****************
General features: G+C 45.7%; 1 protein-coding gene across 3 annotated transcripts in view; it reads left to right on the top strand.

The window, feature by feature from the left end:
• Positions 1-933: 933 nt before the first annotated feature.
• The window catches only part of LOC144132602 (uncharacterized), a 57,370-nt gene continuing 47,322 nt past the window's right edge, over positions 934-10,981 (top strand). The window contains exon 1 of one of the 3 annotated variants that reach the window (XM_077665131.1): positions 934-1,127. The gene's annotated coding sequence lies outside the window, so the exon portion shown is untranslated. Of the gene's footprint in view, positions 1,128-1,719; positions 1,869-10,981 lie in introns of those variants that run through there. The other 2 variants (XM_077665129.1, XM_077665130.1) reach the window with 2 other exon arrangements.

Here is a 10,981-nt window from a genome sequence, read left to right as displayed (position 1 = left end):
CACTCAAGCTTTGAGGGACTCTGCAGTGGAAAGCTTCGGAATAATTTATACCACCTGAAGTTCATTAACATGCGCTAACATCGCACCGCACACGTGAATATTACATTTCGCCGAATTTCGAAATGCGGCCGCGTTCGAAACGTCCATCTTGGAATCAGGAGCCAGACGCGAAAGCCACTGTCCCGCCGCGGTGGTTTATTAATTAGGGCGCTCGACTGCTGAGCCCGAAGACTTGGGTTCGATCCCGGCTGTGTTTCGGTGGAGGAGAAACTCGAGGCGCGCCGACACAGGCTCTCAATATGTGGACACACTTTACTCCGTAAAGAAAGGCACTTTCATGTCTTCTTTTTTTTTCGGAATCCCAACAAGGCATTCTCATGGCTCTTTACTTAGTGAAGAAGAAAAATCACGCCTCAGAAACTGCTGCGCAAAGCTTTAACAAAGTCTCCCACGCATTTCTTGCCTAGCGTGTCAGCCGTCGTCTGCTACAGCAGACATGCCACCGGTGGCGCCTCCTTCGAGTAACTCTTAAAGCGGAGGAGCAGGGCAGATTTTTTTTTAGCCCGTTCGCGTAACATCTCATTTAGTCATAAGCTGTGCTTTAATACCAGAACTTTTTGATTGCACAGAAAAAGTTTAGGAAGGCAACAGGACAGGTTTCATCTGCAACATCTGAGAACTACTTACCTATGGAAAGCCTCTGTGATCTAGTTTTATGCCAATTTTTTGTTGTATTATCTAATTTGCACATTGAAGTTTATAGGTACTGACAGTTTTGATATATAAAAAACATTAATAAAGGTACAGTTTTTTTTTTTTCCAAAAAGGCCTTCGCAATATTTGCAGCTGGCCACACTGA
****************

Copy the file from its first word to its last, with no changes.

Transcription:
General features: G+C 45.7%; 1 protein-coding gene across 3 annotated transcripts in view; it reads left to right on the top strand.

The window, feature by feature from the left end:
• Positions 1-933: 933 nt before the first annotated feature.
• The window catches only part of LOC144132602 (uncharacterized), a 57,370-nt gene continuing 47,322 nt past the window's right edge, over positions 934-10,981 (top strand). The window contains exon 1 of one of the 3 annotated variants that reach the window (XM_077665131.1): positions 934-1,127. The gene's annotated coding sequence lies outside the window, so the exon portion shown is untranslated. Of the gene's footprint in view, positions 1,128-1,719; positions 1,869-10,981 lie in introns of those variants that run through there. The other 2 variants (XM_077665129.1, XM_077665130.1) reach the window with 2 other exon arrangements.

Here is a 10,981-nt window from a genome sequence, read left to right as displayed (position 1 = left end):
CACTCAAGCTTTGAGGGACTCTGCAGTGGAAAGCTTCGGAATAATTTATACCACCTGAAGTTCATTAACATGCGCTAACATCGCACCGCACACGTGAATATTACATTTCGCCGAATTTCGAAATGCGGCCGCGTTCGAAACGTCCATCTTGGAATCAGGAGCCAGACGCGAAAGCCACTGTCCCGCCGCGGTGGTTTATTAATTAGGGCGCTCGACTGCTGAGCCCGAAGACTTGGGTTCGATCCCGGCTGTGTTTCGGTGGAGGAGAAACTCGAGGCGCGCCGACACAGGCTCTCAATATGTGGACACACTTTACTCCGTAAAGAAAGGCACTTTCATGTCTTCTTTTTTTTTCGGAATCCCAACAAGGCATTCTCATGGCTCTTTACTTAGTGAAGAAGAAAAATCACGCCTCAGAAACTGCTGCGCAAAGCTTTAACAAAGTCTCCCACGCATTTCTTGCCTAGCGTGTCAGCCGTCGTCTGCTACAGCAGACATGCCACCGGTGGCGCCTCCTTCGAGTAACTCTTAAAGCGGAGGAGCAGGGCAGATTTTTTTTTAGCCCGTTCGCGTAACATCTCATTTAGTCATAAGCTGTGCTTTAATACCAGAACTTTTTGATTGCACAGAAAAAGTTTAGGAAGGCAACAGGACAGGTTTCATCTGCAACATCTGAGAACTACTTACCTATGGAAAGCCTCTGTGATCTAGTTTTATGCCAATTTTTTGTTGTATTATCTAATTTGCACATTGAAGTTTATAGGTACTGACAGTTTTGATATATAAAAAACATTAATAAAGGTACAGTTTTTTTTTTTTCCAAAAAGGCCTTCGCAATATTTGCAGCTGGCCACACTGA